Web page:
- The native Windows Phone 8 messages, which connects to Facebook messaging and Windows Messenger) does NOT support group messaging on Facebook. However, you can work around this by using the official Facebook App though that is really clunky.
- The Facebook App looks like a 1.0 effort compared to iPhone and Android versions – it is really bad and this is a big disappointment. People point out that there are alternate versions available in the store – though I’ve just been using touch.facebook.com.
- I am a Google Apps user and using a Windows Phone device means I’ll forever be fighting the push me/pull me standards battle that seems to rage from these device/OS companies wanting you to move “all in” to their standards (email, calendar, contact). So far my Gmail has been running just fine though an Android smartphone clearly has the nod in tighter integrations for those married to Google's world of Apps and Mail.
- No Foursquare?! Big omission. You can, however check-in online to LinkedIN, Facebook, and Twitter. But…there’s no native Twitter application.
- No Instagram app available for Windows Phone 8, a very popular picture sharing application.
- There’s no integrated Skype application. It is available in testing, but reportedly buggy and coming soon -- so say's Microsoft -- for Windows Phone 8 despite the application being shown on several press shots for Windows Phone 8.
- The advertised Windows Phone 8 Rooms feature is supposed to allow you to create private group messaging, picture and calendar sharing with people you chose. Except that it's virtually unusable to integrate with iOS and Android users.
- Trying to use Rooms with iOS or Android users sends a text link (via SMS) which dead ends on their phone with no instructions how to join a private room. Clearly this is unfinished and all the review sites mentioning this feature have not tested it (which is a reason I've started to avoid most blog reviews).
- Cabling to Windows 8 and attempting to sync music is a disaster. The interface is awful, confusing and apparently half done. You won’t have a problem cabling to your Windows 8 device but good luck figuring out how to download playlists and collections of music. I’m still experimenting but my initial impressions of cabling the device were very negative. This interface makes iTunes look like a masterpiece.
- Live Tiles – Prone to stopping unexpectedly and if there’s a way to restart them – it’s lost on me. This is one of the top inexcusable problems with Windows Phone 8 since Microsoft trots this feature out as a key differentiating reason to buy WP8 vs competitors. Huge, huge fail.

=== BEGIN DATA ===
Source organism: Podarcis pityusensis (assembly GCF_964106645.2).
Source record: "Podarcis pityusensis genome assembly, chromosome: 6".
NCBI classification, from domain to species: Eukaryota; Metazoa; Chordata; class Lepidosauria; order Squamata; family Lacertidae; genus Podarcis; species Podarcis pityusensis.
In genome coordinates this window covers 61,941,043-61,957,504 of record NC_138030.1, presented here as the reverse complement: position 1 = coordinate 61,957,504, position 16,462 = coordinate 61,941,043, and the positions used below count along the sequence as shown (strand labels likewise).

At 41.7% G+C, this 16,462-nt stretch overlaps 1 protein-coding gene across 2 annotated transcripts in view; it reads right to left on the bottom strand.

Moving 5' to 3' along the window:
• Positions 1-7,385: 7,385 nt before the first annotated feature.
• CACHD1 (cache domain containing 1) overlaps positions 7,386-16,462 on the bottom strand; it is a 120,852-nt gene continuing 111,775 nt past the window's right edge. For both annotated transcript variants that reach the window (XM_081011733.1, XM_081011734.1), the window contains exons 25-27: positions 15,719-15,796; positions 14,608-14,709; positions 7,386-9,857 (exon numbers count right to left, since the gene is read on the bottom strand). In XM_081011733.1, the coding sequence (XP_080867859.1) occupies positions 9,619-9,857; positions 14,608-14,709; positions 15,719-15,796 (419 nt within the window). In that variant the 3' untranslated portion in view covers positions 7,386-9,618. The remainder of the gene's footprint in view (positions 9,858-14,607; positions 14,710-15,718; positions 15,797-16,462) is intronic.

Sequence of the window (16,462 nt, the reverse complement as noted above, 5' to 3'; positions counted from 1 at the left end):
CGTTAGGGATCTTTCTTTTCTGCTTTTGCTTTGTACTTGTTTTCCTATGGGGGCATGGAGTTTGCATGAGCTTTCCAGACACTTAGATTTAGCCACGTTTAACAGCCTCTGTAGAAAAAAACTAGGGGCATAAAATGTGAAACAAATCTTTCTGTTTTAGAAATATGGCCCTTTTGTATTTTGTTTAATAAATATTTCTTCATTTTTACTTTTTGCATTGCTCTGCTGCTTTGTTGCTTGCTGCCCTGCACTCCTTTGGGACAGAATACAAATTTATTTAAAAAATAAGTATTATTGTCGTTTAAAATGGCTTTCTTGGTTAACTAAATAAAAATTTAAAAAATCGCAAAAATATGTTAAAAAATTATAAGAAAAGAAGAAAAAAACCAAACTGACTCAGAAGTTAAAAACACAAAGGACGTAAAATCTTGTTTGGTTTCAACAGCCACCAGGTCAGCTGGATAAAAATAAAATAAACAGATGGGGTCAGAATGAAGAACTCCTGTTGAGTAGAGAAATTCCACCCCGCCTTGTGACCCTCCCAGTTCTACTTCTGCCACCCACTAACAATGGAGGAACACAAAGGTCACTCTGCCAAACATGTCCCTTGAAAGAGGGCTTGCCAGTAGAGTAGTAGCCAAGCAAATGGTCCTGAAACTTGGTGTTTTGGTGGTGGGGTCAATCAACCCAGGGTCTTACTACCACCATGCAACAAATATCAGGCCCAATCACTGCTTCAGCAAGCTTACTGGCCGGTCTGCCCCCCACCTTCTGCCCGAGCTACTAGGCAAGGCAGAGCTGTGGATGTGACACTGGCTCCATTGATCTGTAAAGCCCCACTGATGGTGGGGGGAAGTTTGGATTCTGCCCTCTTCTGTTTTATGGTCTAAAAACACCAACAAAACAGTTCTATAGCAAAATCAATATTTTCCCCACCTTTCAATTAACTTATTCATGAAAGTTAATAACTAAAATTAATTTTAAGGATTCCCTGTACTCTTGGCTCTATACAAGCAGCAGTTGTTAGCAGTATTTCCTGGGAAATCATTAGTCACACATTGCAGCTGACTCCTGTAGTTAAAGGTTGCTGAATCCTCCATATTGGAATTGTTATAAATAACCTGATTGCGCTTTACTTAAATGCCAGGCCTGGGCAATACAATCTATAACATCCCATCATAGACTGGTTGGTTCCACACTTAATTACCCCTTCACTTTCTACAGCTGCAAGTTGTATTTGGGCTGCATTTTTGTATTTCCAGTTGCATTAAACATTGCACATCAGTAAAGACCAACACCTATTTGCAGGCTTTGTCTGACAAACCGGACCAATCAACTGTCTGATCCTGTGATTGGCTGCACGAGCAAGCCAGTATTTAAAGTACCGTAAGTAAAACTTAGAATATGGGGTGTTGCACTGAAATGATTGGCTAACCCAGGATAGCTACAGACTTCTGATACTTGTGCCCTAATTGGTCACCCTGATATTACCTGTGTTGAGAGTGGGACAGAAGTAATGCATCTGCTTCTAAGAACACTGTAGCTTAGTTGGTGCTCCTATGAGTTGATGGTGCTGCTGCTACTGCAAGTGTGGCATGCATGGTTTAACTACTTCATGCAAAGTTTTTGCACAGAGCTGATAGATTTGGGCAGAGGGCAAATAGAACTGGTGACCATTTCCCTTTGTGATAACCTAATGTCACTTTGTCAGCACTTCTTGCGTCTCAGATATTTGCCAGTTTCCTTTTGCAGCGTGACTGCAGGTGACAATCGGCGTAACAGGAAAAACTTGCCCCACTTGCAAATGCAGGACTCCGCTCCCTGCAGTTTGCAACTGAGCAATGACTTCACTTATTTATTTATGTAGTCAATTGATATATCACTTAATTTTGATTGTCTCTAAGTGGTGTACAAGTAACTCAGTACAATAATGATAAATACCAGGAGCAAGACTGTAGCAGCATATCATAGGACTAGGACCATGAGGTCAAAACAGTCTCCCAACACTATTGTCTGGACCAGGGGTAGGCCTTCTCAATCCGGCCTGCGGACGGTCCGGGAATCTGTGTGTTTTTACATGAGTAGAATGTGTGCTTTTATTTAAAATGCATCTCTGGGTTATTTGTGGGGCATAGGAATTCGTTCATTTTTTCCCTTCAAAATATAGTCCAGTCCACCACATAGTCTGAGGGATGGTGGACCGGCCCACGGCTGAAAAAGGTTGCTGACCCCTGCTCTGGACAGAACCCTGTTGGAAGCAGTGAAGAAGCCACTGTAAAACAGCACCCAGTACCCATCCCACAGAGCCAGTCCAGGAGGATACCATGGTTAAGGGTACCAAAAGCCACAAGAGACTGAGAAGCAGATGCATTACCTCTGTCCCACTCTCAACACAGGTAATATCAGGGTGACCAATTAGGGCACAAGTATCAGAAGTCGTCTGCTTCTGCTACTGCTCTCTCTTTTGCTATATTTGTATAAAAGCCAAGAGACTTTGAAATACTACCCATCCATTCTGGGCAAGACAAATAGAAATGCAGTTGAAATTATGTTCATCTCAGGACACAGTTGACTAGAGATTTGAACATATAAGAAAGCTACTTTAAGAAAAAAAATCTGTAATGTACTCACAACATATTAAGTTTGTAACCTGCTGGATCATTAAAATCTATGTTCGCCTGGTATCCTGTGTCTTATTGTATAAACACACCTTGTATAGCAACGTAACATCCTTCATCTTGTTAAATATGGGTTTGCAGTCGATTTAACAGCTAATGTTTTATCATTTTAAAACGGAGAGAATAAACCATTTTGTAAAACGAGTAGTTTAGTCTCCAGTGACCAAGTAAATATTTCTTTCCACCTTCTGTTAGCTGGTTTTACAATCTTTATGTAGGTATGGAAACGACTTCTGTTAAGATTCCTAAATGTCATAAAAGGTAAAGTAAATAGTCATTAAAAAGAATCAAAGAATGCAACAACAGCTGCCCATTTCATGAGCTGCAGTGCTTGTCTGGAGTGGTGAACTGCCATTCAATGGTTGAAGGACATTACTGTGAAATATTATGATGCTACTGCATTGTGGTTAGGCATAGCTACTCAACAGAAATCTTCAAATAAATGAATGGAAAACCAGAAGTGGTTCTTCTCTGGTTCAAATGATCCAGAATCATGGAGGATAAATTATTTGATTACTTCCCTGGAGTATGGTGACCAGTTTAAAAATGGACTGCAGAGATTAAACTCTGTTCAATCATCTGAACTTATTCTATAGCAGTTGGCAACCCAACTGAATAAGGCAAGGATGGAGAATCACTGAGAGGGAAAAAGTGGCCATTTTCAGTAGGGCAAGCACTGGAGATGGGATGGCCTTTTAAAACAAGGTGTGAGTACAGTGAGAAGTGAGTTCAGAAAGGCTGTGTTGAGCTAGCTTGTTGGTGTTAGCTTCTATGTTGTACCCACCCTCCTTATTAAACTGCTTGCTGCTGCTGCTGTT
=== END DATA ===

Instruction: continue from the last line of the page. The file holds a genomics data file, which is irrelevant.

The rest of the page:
Many of the Windows Phone applications do not yet take advantage of Windows Phone 8. This makes a lot of Windows Phone 8 feel partially done. Overall is Windows Phone 8 a worthy investment? Well, it may be a good starter smartphone platform but I don’t think it’s designed to pull experienced users off iOS or Android devices.
The phone and operating system have been very stable and I've not experienced any glitches. Depending upon how quickly Microsoft updates the smartphone OS this could improve and gain ground on the other smartphone operating systems which have increasingly started to look dated.
My Windows Phone 8 is still in daily use and I've found several areas where the phone outperforms competitors - namely automatically downloading podcasts, integration of messaging (albeit with limitations), smart tiles and an overal easier interface to navigate.
In short, if you're looking for a first smartphone - or are suffering from app fatigue and find that you don't really need to have copies of all the latest and greatest apps - then Windows Phone 8 will be ideal for you. If you absolutely require a phone that has all the latest apps - I'd recommend waiting at least another release cycle before jumping into Windows Phone 8.
Wayne Schulz is the founder of Schulz Consulting. He began his career working for two professional service organizations and managing their consulting divisions. He has been active not only with the implementation of Sage 100 ERP software(formerly MAS 90 and MAS 200), but often is engaged to help clients design or evaluate their current accounting procedures.